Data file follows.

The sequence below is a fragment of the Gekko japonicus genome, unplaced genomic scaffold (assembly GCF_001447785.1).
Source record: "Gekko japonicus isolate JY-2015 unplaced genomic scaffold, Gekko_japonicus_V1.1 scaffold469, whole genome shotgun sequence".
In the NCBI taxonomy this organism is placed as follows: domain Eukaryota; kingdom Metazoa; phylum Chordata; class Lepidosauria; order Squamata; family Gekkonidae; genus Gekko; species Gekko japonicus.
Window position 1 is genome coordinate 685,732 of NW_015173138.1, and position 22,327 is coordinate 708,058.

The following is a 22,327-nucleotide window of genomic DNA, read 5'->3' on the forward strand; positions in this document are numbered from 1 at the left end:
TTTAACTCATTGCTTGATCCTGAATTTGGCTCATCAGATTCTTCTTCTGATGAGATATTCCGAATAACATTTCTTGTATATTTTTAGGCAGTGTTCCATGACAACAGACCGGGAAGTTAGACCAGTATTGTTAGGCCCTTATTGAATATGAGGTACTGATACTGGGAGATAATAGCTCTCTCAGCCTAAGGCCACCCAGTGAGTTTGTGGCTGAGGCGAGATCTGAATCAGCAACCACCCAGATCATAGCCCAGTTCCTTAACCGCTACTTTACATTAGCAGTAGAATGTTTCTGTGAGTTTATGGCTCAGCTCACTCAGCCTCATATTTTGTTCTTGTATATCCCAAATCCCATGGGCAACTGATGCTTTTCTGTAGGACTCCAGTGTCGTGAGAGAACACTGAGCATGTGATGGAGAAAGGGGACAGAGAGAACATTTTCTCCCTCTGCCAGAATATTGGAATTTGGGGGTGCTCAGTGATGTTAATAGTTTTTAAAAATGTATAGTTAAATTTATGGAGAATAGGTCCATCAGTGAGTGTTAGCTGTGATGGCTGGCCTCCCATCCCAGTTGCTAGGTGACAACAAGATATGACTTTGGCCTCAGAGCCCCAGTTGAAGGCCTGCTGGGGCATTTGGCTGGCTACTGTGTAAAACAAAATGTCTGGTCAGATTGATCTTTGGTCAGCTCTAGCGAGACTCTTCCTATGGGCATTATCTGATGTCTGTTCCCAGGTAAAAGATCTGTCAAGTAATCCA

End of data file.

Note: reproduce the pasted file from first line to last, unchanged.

The sequence below is a fragment of the Gekko japonicus genome, unplaced genomic scaffold (assembly GCF_001447785.1).
Source record: "Gekko japonicus isolate JY-2015 unplaced genomic scaffold, Gekko_japonicus_V1.1 scaffold469, whole genome shotgun sequence".
In the NCBI taxonomy this organism is placed as follows: domain Eukaryota; kingdom Metazoa; phylum Chordata; class Lepidosauria; order Squamata; family Gekkonidae; genus Gekko; species Gekko japonicus.
Window position 1 is genome coordinate 685,732 of NW_015173138.1, and position 22,327 is coordinate 708,058.

The following is a 22,327-nucleotide window of genomic DNA, read 5'->3' on the forward strand; positions in this document are numbered from 1 at the left end:
TTTAACTCATTGCTTGATCCTGAATTTGGCTCATCAGATTCTTCTTCTGATGAGATATTCCGAATAACATTTCTTGTATATTTTTAGGCAGTGTTCCATGACAACAGACCGGGAAGTTAGACCAGTATTGTTAGGCCCTTATTGAATATGAGGTACTGATACTGGGAGATAATAGCTCTCTCAGCCTAAGGCCACCCAGTGAGTTTGTGGCTGAGGCGAGATCTGAATCAGCAACCACCCAGATCATAGCCCAGTTCCTTAACCGCTACTTTACATTAGCAGTAGAATGTTTCTGTGAGTTTATGGCTCAGCTCACTCAGCCTCATATTTTGTTCTTGTATATCCCAAATCCCATGGGCAACTGATGCTTTTCTGTAGGACTCCAGTGTCGTGAGAGAACACTGAGCATGTGATGGAGAAAGGGGACAGAGAGAACATTTTCTCCCTCTGCCAGAATATTGGAATTTGGGGGTGCTCAGTGATGTTAATAGTTTTTAAAAATGTATAGTTAAATTTATGGAGAATAGGTCCATCAGTGAGTGTTAGCTGTGATGGCTGGCCTCCCATCCCAGTTGCTAGGTGACAACAAGATATGACTTTGGCCTCAGAGCCCCAGTTGAAGGCCTGCTGGGGCATTTGGCTGGCTACTGTGTAAAACAAAATGTCTGGTCAGATTGATCTTTGGTCAGCTCTAGCGAGACTCTTCCTATGGGCATTATCTGATGTCTGTTCCCAGGTAAAAGATCTGTCAAGTAATCCA